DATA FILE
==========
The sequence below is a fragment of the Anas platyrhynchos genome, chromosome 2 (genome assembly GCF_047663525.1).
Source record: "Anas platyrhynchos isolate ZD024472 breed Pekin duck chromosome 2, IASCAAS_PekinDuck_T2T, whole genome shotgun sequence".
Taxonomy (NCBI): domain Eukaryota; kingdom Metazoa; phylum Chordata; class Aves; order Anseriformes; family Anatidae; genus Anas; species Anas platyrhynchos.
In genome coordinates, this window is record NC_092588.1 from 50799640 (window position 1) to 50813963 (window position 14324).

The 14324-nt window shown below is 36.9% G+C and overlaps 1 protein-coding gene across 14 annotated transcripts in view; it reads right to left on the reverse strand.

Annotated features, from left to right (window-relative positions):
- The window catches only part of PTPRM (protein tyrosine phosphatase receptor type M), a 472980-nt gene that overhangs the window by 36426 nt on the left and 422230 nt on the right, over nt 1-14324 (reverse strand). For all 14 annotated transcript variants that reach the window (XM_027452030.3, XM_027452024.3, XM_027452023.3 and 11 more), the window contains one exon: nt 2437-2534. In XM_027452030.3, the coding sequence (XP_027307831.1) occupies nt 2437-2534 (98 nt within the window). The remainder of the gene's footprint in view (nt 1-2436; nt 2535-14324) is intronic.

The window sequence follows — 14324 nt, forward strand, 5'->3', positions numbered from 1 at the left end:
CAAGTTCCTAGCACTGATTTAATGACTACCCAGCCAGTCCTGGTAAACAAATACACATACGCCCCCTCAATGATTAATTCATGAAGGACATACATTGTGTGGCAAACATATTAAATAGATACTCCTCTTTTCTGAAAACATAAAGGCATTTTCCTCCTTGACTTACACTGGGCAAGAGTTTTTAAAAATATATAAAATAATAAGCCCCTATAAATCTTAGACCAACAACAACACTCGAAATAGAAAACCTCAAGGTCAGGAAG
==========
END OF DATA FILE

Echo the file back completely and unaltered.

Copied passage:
The sequence below is a fragment of the Anas platyrhynchos genome, chromosome 2 (genome assembly GCF_047663525.1).
Source record: "Anas platyrhynchos isolate ZD024472 breed Pekin duck chromosome 2, IASCAAS_PekinDuck_T2T, whole genome shotgun sequence".
Taxonomy (NCBI): domain Eukaryota; kingdom Metazoa; phylum Chordata; class Aves; order Anseriformes; family Anatidae; genus Anas; species Anas platyrhynchos.
In genome coordinates, this window is record NC_092588.1 from 50799640 (window position 1) to 50813963 (window position 14324).

The 14324-nt window shown below is 36.9% G+C and overlaps 1 protein-coding gene across 14 annotated transcripts in view; it reads right to left on the reverse strand.

Annotated features, from left to right (window-relative positions):
- The window catches only part of PTPRM (protein tyrosine phosphatase receptor type M), a 472980-nt gene that overhangs the window by 36426 nt on the left and 422230 nt on the right, over nt 1-14324 (reverse strand). For all 14 annotated transcript variants that reach the window (XM_027452030.3, XM_027452024.3, XM_027452023.3 and 11 more), the window contains one exon: nt 2437-2534. In XM_027452030.3, the coding sequence (XP_027307831.1) occupies nt 2437-2534 (98 nt within the window). The remainder of the gene's footprint in view (nt 1-2436; nt 2535-14324) is intronic.

The window sequence follows — 14324 nt, forward strand, 5'->3', positions numbered from 1 at the left end:
CAAGTTCCTAGCACTGATTTAATGACTACCCAGCCAGTCCTGGTAAACAAATACACATACGCCCCCTCAATGATTAATTCATGAAGGACATACATTGTGTGGCAAACATATTAAATAGATACTCCTCTTTTCTGAAAACATAAAGGCATTTTCCTCCTTGACTTACACTGGGCAAGAGTTTTTAAAAATATATAAAATAATAAGCCCCTATAAATCTTAGACCAACAACAACACTCGAAATAGAAAACCTCAAGGTCAGGAAG